Going back to the original post in this thread, I've noticed that the chipmunks are digging bigger holes than normal. Usually they just do shallow holes maybe a couple of inches across. The newer holes are wider and deeper. Current hot weather or a portend of things to come this winter?
Noreaster
Maine
United States
(Zone 5b)

July 8, 2012
1:15 PM

Post #9197946

I like to encase ticks in tape and throw them away. If you use clear package tape you can even preserve it in case you want to identify for disease,etc.

I think I have posted this picture here before. My chipmunks are very industrious. They built a super bunker in the hill in our yard a few years ago. Took only one night for them to eject all these rocks. I removed the rocks and a few days later there was a whole other pile just like the first one. Remarkable!

Thumbnail by Noreaster
Click the image for an enlarged view.

virginiarose

virginiarose
Southeast, VA
(Zone 8a)

July 9, 2012
4:54 AM

Post #9198614

Wow, amazing. They seem to have a lot of energy!
CindyMzone5
Hobart, IN

July 9, 2012
5:42 AM

Post #9198658

You have some very determined chipmunks! I sometimes have them running through my little GH which has a gravel floor. One of the critters attempted to bury some bird seed in the gravel but only made a slight depression before giving up.
Noreaster
Maine
United States
(Zone 5b)

July 9, 2012
7:02 AM

Post #9198799

I know, and they recommend gravel as a barrier against voles when planting. I'm just glad the chimpunks don't share the voles' appetite for hosta roots.
CindyMzone5
Hobart, IN

July 9, 2012
4:06 PM

Post #9199487

Did you use a lot of gravel when planting perennials or bulbs?
Noreaster
Maine
United States
(Zone 5b)

July 9, 2012
5:30 PM

Post #9199609

When I had vole damage, I went around all of my more mature hosta and dug moats around the root zone and filled that with gravel. Many others were small enough that I dug up and replanted in wire cages or buried pots. I don't bother with bulbs, which is why the squirrels and chipmunks we have don't really bother me. If I plant anything new, I do plan on lining the hole with gravel first if I can't come up with a cage- that can be kind of a pain.

Those rocks the chipmunks tossed out of their bunker are what is under everything in the yard! I had to add soil start garden and that is the soil the voles love because it's so easy to dig.

This message was edited Jul 10, 2012 9:56 AM
CindyMzone5
Hobart, IN

July 10, 2012
6:11 AM

Post #9200106

Maybe my clay is a good thing then. :) We had voles when we first moved in but they seem to have mostly disappeared. I see maybe one a year. No more tunnels although we do have den holes that the chipmunks excavate.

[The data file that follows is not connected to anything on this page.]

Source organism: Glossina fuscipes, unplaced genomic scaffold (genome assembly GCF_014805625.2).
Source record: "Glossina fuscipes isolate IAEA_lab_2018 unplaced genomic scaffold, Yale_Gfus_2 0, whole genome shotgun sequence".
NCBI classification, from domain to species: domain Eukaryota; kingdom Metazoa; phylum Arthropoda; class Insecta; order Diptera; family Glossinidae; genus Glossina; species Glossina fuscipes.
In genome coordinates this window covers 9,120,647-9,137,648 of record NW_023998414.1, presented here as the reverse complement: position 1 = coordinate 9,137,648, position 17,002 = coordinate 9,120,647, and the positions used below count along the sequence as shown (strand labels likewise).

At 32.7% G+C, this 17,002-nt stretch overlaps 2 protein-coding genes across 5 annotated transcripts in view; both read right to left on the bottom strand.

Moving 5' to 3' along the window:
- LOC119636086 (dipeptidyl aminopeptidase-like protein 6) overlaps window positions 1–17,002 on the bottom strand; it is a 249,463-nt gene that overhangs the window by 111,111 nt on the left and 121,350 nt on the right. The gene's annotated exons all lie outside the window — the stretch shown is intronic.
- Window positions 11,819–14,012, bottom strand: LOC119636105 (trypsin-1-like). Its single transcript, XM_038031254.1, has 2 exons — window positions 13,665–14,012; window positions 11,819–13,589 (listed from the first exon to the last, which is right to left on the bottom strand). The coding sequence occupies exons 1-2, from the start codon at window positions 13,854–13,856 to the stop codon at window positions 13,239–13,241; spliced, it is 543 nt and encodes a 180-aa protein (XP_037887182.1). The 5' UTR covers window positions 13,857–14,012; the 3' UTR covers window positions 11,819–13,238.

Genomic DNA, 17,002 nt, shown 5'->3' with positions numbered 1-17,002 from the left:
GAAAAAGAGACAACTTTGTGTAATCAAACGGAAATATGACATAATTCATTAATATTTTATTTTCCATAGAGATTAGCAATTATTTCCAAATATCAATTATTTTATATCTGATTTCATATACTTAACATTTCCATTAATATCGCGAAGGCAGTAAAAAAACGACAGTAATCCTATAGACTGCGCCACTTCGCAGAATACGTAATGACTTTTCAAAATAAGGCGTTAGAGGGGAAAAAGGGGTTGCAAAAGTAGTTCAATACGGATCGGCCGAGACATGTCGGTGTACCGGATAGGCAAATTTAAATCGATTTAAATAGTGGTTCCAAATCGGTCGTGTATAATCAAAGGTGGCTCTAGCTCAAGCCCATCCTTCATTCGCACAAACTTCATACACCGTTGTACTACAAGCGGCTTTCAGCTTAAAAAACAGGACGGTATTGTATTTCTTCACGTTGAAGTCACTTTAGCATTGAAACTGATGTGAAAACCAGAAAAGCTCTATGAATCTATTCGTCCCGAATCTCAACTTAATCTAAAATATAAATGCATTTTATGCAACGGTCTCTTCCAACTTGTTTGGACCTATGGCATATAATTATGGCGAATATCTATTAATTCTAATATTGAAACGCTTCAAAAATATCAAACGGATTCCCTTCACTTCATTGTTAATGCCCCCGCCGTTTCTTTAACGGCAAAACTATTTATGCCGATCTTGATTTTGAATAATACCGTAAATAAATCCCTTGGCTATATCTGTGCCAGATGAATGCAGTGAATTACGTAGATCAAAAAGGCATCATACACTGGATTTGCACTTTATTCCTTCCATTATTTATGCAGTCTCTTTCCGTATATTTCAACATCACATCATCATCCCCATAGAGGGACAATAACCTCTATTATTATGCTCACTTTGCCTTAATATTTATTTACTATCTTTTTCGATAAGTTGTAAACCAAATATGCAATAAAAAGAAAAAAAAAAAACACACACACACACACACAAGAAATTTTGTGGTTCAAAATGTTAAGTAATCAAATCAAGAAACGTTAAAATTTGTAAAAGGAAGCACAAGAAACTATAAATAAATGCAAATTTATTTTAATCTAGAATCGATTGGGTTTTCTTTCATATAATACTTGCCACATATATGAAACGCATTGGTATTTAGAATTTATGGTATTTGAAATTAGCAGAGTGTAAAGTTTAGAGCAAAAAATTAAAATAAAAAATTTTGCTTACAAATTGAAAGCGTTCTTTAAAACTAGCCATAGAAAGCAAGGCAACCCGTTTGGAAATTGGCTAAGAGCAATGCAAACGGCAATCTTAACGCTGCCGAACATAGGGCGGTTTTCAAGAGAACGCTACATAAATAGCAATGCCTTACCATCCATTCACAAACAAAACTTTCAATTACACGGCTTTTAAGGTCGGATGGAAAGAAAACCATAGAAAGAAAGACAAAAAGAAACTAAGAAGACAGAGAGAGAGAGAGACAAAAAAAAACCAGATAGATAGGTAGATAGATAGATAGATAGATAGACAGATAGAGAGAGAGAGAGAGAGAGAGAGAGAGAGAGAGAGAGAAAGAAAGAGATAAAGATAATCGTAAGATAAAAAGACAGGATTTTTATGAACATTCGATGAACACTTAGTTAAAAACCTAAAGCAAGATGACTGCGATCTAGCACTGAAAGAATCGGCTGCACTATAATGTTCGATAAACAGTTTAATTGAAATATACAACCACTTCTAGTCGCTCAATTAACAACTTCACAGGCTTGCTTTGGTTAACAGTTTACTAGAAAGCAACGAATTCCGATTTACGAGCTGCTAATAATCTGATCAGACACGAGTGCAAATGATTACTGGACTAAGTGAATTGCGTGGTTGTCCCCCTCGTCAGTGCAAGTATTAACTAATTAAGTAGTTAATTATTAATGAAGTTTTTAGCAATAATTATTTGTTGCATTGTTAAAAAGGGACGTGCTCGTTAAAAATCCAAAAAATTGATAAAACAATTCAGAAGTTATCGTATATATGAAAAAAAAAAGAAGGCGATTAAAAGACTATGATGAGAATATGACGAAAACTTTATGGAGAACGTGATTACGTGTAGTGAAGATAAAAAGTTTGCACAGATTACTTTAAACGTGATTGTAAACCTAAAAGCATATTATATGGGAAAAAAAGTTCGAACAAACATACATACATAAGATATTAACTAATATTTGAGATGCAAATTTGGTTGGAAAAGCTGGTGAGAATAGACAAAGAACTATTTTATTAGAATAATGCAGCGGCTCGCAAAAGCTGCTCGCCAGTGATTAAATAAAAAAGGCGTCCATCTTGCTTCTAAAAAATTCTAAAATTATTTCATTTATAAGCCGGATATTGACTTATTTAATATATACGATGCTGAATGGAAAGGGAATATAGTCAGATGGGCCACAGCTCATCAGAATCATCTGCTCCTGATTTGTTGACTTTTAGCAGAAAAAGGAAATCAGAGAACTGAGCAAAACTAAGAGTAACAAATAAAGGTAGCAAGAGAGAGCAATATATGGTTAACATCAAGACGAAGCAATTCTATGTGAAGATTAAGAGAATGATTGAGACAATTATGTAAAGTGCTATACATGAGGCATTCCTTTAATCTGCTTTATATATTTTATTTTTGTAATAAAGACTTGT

Irish710
Mount Dora, FL
(Zone 9a)

July 23, 2012
8:59 PM

Post #9216505

I was here for vole help which I received. Cages and hardware cloth. Being in the discussion process of dispatching rodents, chipmunks, raccoons, and pests.

SISSYSTARS, why didn't you dispatch rock salt or better yet, gravel into the backside of that drunk pest? I'm sure you'd be found NOT guilty by reason of temporary insanity!
sissystars
Perkasie, PA
(Zone 6b)

July 31, 2012
9:56 PM

Post #9225614

"SISSYSTARS, why didn't you dispatch rock salt or better yet, gravel into the backside of that drunk pest? I'm sure you'd be found NOT guilty by reason of temporary insanity!"

I've lost track of the thread, but I'm guessing this is about slugs.++ My local [yet, obnoxious] garden-guy on NPR recommends dropping them in a jar of pennies. Honestly, with the slugs - I just want them gone/dead.

++OOPs: or about voles? The ones I have found have either drowned in my water catcher or been, umm, remodeled by my cats.
sissystars
Perkasie, PA
(Zone 6b)

July 31, 2012
10:01 PM

Post #9225617

@Noreeaster:

Your tick plan is very good.

2 summers ago I found an unusual looking tick on my side/tummy. Stupidly, I just removed and destroyed it. A couple of days later I had this weird and expanding rash-like sore around the bite. Guess what? Yup: Lyme Disease. Now, I was lucky, because of the rash, but many people don't present that way. Much smarter to let the monsters die in the tape and keep them in case you have a problem.

P.S. Many people who get the go-to antibiotic for LD find it awful. Ok; it is. But it is far, far better to be treated than to ignore the disease.
CindyMzone5
Hobart, IN

August 10, 2012
8:04 AM

Post #9236625

Ach! Chipmunks have decided to dig a new den in the middle of a small garden area up along the foundation. Maybe it's easy digging because of the sand below grade along the foundation. Usually they stay further away from the house since there are rotting railroad ties to burrow into. I had read about the tip using Milorganite to deter them but having none on hand, I made up my own mix of pungent goodies in the kitchen. Minced garlic, ground horseradish, habanero sauce and lemon juice. Poured this mixture down the tunnel and then back-filled with the excavated dirt. Looks like there was a feeble attempt to re-excavate but the critters didn't get very far before giving up. They didn't even try yesterday.